Rand Paul delivered his anticipated foreign policy speech tonight, which you can read in its entirety here. It was a better speech than those he had given before, and its arguments mostly hung together. I’ll highlight a few of the best parts of the speech before moving on to the problems with it.

Let me say first off that I very much appreciated his emphasis on the Libyan war as a terrible mistake. Even though it cost the U.S. relatively little directly, the Libyan war was a serious blunder that has had enormous and negative consequences for the country and its neighbors, and it is not often included in the reckoning of major U.S. foreign policy errors of the last decade. If the U.S. is to avoid unnecessary wars in the future, it is important to include the Libyan war on the list of major policy failures. Sen. Paul was absolutely right to point this out, and our foreign policy debate benefits from shining a light on this administration’s reckless decision to intervene there. On a related note, I appreciated Paul’s insistence that U.S. wars be authorized by Congress and his reminder that the Libyan war was illegal under U.S. law. He also made a very important statement that the U.S. needs to do a better job of distinguishing between vital and peripheral interests, and he was right to say that the U.S. should go to war only for the sake of its vital interests. He later said some of the right things about the importance of diplomacy in foreign policy and the need to pursue negotiations with Iran.

Paul mostly started off well, but throughout the speech he made a number of odd and sometimes annoying statements that deserve comment. Towards the beginning, he made a throwaway remark that Russia was “vainly hoping to resurrect the Soviet Union.” This is annoying most of all because it isn’t true. Whatever else one wants to say about Russian actions over the last ten years or so, it is nonsense to say that it is trying to restore the USSR, and it is pernicious nonsense because it feeds into hysteria and fear-mongering about the size and nature of the potential threat from Russia. It is annoying also because it is an unnecessary bit of pandering to Russia hawks that have been consistently wrong in their recommendations. I don’t know what this has to do with promoting what Paul calls conservative realism, and I suspect more than a few people in the audience were embarrassed by this remark.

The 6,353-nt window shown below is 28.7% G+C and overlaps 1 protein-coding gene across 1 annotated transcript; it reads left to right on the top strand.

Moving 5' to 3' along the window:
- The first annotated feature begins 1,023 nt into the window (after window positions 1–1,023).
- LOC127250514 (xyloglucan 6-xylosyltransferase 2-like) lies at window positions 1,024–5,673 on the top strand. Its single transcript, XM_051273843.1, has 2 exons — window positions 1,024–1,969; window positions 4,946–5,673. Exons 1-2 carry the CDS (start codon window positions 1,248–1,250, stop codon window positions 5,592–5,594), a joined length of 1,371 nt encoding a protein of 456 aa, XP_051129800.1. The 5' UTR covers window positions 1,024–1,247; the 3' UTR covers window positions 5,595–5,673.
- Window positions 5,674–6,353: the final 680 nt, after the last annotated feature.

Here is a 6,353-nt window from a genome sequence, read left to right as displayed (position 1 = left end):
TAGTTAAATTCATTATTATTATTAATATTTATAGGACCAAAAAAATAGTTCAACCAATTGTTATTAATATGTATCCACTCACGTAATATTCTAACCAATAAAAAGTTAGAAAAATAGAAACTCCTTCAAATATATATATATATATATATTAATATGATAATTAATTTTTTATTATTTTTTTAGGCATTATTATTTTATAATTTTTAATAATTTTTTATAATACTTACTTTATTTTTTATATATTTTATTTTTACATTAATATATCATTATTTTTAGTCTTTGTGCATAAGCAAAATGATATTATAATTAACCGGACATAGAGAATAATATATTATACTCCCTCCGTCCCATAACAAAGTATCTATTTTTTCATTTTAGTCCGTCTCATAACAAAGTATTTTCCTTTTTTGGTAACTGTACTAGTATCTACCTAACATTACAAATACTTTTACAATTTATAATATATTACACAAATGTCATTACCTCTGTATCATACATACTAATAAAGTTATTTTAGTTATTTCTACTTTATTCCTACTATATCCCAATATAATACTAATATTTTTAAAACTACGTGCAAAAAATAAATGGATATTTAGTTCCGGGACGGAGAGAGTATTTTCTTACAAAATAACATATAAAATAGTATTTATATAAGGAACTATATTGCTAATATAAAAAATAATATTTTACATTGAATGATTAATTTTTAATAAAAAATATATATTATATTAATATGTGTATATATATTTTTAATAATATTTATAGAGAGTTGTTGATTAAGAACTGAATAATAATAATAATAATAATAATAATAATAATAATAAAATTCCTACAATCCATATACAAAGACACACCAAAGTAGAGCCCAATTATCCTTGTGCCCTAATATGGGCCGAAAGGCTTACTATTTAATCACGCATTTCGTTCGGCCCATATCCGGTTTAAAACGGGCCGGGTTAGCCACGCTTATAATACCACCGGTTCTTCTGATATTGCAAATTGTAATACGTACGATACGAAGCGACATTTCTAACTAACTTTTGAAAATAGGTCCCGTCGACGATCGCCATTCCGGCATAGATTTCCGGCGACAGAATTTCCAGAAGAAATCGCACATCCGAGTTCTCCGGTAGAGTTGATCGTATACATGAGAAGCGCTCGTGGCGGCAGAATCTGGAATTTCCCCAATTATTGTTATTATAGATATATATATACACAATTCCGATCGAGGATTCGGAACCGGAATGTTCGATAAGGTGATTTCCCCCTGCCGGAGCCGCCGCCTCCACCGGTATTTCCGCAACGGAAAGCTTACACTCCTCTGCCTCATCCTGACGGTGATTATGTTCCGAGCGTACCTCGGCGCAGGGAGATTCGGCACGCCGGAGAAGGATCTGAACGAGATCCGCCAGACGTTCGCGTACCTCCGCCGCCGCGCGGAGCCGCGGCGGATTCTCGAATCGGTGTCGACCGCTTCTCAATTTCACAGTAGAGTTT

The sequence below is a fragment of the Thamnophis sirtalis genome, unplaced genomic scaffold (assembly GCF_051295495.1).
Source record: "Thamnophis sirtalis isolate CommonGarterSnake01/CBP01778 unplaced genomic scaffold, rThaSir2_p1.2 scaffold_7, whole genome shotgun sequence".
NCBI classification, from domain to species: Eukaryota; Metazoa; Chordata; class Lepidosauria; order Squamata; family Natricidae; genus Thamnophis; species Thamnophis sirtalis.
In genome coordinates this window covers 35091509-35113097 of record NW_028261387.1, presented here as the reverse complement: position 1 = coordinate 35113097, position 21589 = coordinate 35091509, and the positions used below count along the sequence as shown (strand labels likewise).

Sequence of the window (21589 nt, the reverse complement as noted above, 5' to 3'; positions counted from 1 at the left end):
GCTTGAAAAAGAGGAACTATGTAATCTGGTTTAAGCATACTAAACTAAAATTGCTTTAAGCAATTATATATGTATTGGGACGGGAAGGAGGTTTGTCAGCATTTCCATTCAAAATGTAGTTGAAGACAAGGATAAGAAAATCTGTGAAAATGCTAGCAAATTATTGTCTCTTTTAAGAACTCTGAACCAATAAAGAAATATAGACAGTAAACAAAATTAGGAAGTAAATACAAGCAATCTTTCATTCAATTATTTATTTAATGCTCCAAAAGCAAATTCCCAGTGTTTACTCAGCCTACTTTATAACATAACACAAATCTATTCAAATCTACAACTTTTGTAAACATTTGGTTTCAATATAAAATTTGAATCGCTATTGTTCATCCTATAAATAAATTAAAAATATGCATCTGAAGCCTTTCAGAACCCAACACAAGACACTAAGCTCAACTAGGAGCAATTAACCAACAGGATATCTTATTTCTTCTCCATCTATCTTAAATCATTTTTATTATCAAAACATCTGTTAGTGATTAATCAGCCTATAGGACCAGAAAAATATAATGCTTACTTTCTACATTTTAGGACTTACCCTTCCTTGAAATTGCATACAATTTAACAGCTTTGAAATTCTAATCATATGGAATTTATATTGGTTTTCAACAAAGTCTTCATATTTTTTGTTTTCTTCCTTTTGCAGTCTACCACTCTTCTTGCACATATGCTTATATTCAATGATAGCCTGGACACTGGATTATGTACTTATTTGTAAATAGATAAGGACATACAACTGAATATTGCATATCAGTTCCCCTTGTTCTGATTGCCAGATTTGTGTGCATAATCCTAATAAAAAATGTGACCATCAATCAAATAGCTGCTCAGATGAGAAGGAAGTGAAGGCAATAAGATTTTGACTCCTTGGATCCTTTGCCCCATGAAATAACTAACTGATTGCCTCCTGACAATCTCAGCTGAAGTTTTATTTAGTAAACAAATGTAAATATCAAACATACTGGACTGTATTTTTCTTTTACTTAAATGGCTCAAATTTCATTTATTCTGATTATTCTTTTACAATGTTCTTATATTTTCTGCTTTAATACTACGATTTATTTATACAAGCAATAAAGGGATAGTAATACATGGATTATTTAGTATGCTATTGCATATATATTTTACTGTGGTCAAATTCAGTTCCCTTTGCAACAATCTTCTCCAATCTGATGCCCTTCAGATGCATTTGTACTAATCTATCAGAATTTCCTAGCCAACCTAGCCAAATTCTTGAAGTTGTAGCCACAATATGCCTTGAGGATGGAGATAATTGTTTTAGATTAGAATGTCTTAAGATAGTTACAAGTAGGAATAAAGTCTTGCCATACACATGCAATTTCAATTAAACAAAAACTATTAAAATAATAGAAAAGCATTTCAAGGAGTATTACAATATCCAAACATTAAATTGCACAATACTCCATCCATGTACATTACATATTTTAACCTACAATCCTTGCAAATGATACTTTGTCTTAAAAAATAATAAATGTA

On policy, Paul endorsed sanctions on Russia once again. That has become the default, consensus position, and it is one that Paul has already taken in the past, so it wasn’t surprising, but it was still unfortunate that he chose to repeat it. One major problem with this position is that there is growing evidence that the sanctions have not had the desired effect, and they have ended up doing considerable harm to the economies of major European allies. Sanctions have not changed Russian behavior for the better in the least, and instead they have driven Russia to find financing elsewhere. Politically, Western punitive measures have been a boon to the Kremlin. These are all things that Paul might have justifiably observed as a part of a realist critique of current policies. Russia policy is one area in particular that cries out for an alternative to the consensus view, and Paul didn’t provide it.

The senator made a strong case that Congressional authorization was necessary before the U.S. went to war, and he made a related argument that the president’s position is made stronger by seeking Congress’ approval before intervening. He then segued awkwardly to endorsing a war against ISIS that the president launched on his own authority without seeking Congressional authorization. This transition offered Paul the perfect opportunity to apply his views on war powers to the new conflict, and he didn’t take it. Perhaps he assumed that the audience would get the message, but he needed to make his constitutional objections to the way Obama has waged this war explicit.

All in all, Paul’s speech was an improvement over previous efforts, but he missed some important opportunities and left too many questions unanswered.